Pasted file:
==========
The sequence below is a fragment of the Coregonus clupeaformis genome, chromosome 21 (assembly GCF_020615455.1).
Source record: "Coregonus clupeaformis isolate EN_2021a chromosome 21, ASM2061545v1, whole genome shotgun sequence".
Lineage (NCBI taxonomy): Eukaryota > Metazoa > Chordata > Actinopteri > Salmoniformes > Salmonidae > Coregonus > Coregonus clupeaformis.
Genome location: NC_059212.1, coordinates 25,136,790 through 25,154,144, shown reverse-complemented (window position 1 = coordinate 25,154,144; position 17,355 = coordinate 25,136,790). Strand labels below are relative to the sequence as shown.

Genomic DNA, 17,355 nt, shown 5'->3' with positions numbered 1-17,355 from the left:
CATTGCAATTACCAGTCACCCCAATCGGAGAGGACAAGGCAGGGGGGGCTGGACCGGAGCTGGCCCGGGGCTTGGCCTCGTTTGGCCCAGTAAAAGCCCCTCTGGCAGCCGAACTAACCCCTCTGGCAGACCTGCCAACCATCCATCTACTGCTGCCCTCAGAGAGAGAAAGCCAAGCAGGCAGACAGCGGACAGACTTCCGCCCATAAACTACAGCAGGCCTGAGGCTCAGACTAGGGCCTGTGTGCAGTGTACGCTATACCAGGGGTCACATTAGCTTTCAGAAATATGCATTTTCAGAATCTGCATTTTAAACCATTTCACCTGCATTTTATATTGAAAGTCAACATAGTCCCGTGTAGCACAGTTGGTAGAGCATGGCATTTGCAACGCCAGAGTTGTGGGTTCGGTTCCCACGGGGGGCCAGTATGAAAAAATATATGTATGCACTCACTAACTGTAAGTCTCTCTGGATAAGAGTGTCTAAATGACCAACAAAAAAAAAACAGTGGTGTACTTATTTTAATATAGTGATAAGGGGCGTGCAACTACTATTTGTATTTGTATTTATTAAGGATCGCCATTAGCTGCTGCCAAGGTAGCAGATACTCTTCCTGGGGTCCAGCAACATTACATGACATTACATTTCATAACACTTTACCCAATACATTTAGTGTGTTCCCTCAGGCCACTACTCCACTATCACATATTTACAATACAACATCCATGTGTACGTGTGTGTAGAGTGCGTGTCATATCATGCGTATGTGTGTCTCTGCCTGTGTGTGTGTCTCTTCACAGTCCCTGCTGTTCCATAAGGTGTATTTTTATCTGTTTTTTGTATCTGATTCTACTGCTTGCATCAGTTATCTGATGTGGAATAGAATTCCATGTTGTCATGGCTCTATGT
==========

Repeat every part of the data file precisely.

The sequence below is a fragment of the Coregonus clupeaformis genome, chromosome 21 (assembly GCF_020615455.1).
Source record: "Coregonus clupeaformis isolate EN_2021a chromosome 21, ASM2061545v1, whole genome shotgun sequence".
Lineage (NCBI taxonomy): Eukaryota > Metazoa > Chordata > Actinopteri > Salmoniformes > Salmonidae > Coregonus > Coregonus clupeaformis.
Genome location: NC_059212.1, coordinates 25,136,790 through 25,154,144, shown reverse-complemented (window position 1 = coordinate 25,154,144; position 17,355 = coordinate 25,136,790). Strand labels below are relative to the sequence as shown.

Genomic DNA, 17,355 nt, shown 5'->3' with positions numbered 1-17,355 from the left:
CATTGCAATTACCAGTCACCCCAATCGGAGAGGACAAGGCAGGGGGGGCTGGACCGGAGCTGGCCCGGGGCTTGGCCTCGTTTGGCCCAGTAAAAGCCCCTCTGGCAGCCGAACTAACCCCTCTGGCAGACCTGCCAACCATCCATCTACTGCTGCCCTCAGAGAGAGAAAGCCAAGCAGGCAGACAGCGGACAGACTTCCGCCCATAAACTACAGCAGGCCTGAGGCTCAGACTAGGGCCTGTGTGCAGTGTACGCTATACCAGGGGTCACATTAGCTTTCAGAAATATGCATTTTCAGAATCTGCATTTTAAACCATTTCACCTGCATTTTATATTGAAAGTCAACATAGTCCCGTGTAGCACAGTTGGTAGAGCATGGCATTTGCAACGCCAGAGTTGTGGGTTCGGTTCCCACGGGGGGCCAGTATGAAAAAATATATGTATGCACTCACTAACTGTAAGTCTCTCTGGATAAGAGTGTCTAAATGACCAACAAAAAAAAAACAGTGGTGTACTTATTTTAATATAGTGATAAGGGGCGTGCAACTACTATTTGTATTTGTATTTATTAAGGATCGCCATTAGCTGCTGCCAAGGTAGCAGATACTCTTCCTGGGGTCCAGCAACATTACATGACATTACATTTCATAACACTTTACCCAATACATTTAGTGTGTTCCCTCAGGCCACTACTCCACTATCACATATTTACAATACAACATCCATGTGTACGTGTGTGTAGAGTGCGTGTCATATCATGCGTATGTGTGTCTCTGCCTGTGTGTGTGTCTCTTCACAGTCCCTGCTGTTCCATAAGGTGTATTTTTATCTGTTTTTTGTATCTGATTCTACTGCTTGCATCAGTTATCTGATGTGGAATAGAATTCCATGTTGTCATGGCTCTATGT